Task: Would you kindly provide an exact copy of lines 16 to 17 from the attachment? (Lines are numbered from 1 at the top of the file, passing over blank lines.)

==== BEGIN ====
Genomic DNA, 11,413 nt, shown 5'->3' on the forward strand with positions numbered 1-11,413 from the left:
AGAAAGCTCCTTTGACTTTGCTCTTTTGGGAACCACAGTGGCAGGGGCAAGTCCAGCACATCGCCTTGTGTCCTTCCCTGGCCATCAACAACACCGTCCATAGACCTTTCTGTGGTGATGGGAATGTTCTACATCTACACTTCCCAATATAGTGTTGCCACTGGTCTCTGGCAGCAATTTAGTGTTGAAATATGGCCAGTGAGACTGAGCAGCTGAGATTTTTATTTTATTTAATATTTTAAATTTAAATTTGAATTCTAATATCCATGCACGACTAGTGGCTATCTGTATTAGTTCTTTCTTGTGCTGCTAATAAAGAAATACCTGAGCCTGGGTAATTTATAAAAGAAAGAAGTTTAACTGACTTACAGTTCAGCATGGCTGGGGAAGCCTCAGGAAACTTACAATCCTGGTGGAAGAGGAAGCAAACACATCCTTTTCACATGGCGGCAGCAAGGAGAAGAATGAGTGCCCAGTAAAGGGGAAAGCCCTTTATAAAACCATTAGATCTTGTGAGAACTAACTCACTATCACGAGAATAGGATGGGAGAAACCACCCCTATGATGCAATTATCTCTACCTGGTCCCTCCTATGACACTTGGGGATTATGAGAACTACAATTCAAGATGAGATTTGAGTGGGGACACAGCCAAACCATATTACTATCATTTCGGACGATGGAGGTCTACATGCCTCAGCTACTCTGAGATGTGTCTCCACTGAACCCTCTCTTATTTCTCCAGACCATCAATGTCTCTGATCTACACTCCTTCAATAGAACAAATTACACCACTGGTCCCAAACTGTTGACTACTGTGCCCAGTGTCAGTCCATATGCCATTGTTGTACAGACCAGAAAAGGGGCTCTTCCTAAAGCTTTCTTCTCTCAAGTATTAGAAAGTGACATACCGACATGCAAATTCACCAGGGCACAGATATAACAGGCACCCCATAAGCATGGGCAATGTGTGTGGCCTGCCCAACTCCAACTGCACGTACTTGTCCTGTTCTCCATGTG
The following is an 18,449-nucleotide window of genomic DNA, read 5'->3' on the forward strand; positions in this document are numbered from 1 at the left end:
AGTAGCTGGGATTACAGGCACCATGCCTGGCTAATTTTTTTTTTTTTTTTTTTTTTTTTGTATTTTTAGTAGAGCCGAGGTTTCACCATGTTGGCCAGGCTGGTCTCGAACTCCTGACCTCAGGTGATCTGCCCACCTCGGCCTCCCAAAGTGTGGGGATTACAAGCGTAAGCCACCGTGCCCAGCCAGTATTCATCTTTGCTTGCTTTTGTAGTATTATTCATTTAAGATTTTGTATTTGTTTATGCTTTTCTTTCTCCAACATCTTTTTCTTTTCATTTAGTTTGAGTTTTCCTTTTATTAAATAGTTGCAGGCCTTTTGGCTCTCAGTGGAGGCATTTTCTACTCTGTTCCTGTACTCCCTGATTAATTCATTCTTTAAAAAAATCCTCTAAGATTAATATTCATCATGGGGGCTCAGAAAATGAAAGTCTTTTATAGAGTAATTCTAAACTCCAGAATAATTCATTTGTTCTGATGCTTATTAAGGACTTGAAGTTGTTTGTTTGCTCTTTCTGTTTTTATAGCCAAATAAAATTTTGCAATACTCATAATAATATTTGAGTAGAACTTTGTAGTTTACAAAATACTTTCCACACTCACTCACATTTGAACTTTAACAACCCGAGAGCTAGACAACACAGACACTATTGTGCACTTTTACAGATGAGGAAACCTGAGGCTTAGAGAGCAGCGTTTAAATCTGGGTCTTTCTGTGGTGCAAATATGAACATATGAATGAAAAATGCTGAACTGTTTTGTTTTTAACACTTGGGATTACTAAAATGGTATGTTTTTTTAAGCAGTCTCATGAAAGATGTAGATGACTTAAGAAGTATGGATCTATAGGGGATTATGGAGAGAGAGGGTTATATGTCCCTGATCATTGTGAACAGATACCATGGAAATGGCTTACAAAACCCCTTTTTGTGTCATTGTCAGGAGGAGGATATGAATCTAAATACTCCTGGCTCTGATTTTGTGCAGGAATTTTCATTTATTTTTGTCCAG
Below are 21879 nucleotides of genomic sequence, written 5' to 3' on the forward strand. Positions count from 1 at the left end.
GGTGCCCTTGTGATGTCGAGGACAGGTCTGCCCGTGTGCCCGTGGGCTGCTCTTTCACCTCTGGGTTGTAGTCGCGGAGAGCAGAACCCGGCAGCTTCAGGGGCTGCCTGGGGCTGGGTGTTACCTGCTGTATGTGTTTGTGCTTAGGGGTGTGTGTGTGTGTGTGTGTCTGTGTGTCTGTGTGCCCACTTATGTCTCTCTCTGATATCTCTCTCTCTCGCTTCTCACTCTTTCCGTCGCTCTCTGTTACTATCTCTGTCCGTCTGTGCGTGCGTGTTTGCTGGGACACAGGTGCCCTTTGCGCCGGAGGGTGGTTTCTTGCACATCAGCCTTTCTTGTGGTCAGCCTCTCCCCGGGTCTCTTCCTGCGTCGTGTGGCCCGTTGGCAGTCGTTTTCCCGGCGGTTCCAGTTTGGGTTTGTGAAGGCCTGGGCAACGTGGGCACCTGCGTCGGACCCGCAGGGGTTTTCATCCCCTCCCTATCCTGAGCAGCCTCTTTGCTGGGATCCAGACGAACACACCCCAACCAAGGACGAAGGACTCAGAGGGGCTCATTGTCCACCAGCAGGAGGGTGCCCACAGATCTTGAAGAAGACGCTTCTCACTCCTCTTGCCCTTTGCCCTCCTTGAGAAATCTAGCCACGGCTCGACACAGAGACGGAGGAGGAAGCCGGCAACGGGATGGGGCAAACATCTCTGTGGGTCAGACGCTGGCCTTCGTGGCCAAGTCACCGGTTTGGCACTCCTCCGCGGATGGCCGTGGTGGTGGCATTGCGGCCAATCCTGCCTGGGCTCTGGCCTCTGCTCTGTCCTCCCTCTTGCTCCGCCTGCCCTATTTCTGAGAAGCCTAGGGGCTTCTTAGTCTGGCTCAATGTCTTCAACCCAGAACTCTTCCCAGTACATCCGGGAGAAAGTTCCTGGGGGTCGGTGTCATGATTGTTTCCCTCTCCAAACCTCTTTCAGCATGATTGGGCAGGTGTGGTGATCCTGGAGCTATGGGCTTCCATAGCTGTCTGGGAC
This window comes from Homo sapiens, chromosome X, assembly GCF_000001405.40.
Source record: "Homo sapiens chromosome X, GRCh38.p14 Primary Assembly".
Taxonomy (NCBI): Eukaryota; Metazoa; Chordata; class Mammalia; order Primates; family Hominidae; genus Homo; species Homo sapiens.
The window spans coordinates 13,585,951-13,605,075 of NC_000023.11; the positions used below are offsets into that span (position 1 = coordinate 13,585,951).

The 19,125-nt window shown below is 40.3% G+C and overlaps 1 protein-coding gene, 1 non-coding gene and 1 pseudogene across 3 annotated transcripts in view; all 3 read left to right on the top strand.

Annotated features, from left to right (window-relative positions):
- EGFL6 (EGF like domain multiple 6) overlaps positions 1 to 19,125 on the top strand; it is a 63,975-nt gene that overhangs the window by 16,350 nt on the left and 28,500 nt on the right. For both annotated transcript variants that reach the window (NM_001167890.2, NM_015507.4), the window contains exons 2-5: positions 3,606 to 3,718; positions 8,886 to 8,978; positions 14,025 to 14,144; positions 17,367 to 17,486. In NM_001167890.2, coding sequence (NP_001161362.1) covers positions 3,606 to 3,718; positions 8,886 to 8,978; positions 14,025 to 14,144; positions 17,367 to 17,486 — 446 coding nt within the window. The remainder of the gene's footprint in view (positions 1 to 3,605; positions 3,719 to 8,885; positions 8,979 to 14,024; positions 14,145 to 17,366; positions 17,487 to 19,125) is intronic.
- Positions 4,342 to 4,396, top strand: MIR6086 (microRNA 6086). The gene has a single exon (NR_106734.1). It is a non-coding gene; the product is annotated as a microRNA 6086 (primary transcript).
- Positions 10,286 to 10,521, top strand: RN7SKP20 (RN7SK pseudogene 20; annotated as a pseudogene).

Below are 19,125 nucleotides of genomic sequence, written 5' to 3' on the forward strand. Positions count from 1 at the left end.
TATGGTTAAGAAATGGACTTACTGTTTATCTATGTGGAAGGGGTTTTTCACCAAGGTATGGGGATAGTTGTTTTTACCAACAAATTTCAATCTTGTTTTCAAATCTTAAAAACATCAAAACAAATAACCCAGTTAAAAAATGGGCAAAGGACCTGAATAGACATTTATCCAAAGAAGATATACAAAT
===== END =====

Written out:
Below are 19,125 nucleotides of genomic sequence, written 5' to 3' on the forward strand. Positions count from 1 at the left end.
TATGGTTAAGAAATGGACTTACTGTTTATCTATGTGGAAGGGGTTTTTCACCAAGGTATGGGGATAGTTGTTTTTACCAACAAATTTCAATCTTGTTTTCAAATCTTAAAAACATCAAAACAAATAACCCAGTTAAAAAATGGGCAAAGGACCTGAATAGACATTTATCCAAAGAAGATATACAAAT